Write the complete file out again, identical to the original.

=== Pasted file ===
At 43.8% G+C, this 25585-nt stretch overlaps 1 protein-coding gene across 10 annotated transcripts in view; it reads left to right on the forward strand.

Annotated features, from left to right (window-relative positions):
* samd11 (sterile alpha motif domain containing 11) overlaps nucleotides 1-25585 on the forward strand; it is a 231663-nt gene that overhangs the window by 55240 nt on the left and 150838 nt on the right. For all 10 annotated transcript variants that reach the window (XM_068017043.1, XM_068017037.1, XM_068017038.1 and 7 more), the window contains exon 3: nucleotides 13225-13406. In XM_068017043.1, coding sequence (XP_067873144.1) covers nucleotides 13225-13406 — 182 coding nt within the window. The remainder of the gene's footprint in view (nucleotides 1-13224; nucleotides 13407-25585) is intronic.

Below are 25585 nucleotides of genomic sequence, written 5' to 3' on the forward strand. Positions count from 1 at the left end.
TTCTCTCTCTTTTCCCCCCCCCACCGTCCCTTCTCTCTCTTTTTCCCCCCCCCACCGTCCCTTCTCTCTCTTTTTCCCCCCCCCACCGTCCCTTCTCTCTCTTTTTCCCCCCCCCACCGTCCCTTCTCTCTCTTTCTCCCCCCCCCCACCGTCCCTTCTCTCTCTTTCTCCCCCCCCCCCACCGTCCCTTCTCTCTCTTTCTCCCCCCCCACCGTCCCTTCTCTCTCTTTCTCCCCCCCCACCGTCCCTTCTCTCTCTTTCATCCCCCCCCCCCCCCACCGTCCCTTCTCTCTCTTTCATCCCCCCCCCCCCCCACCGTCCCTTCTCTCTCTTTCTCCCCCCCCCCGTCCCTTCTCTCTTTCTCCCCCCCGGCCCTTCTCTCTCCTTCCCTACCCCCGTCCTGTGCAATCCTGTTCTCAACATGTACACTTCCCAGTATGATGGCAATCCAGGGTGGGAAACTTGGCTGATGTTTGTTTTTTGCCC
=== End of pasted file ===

At 43.8% G+C, this 25585-nt stretch overlaps 1 protein-coding gene across 10 annotated transcripts in view; it reads left to right on the forward strand.

Annotated features, from left to right (window-relative positions):
* samd11 (sterile alpha motif domain containing 11) overlaps nucleotides 1-25585 on the forward strand; it is a 231663-nt gene that overhangs the window by 55240 nt on the left and 150838 nt on the right. For all 10 annotated transcript variants that reach the window (XM_068017043.1, XM_068017037.1, XM_068017038.1 and 7 more), the window contains exon 3: nucleotides 13225-13406. In XM_068017043.1, coding sequence (XP_067873144.1) covers nucleotides 13225-13406 — 182 coding nt within the window. The remainder of the gene's footprint in view (nucleotides 1-13224; nucleotides 13407-25585) is intronic.

Below are 25585 nucleotides of genomic sequence, written 5' to 3' on the forward strand. Positions count from 1 at the left end.
TTCTCTCTCTTTTCCCCCCCCCACCGTCCCTTCTCTCTCTTTTTCCCCCCCCCACCGTCCCTTCTCTCTCTTTTTCCCCCCCCCACCGTCCCTTCTCTCTCTTTTTCCCCCCCCCACCGTCCCTTCTCTCTCTTTCTCCCCCCCCCCACCGTCCCTTCTCTCTCTTTCTCCCCCCCCCCCACCGTCCCTTCTCTCTCTTTCTCCCCCCCCACCGTCCCTTCTCTCTCTTTCTCCCCCCCCACCGTCCCTTCTCTCTCTTTCATCCCCCCCCCCCCCCACCGTCCCTTCTCTCTCTTTCATCCCCCCCCCCCCCCACCGTCCCTTCTCTCTCTTTCTCCCCCCCCCCGTCCCTTCTCTCTTTCTCCCCCCCGGCCCTTCTCTCTCCTTCCCTACCCCCGTCCTGTGCAATCCTGTTCTCAACATGTACACTTCCCAGTATGATGGCAATCCAGGGTGGGAAACTTGGCTGATGTTTGTTTTTTGCCC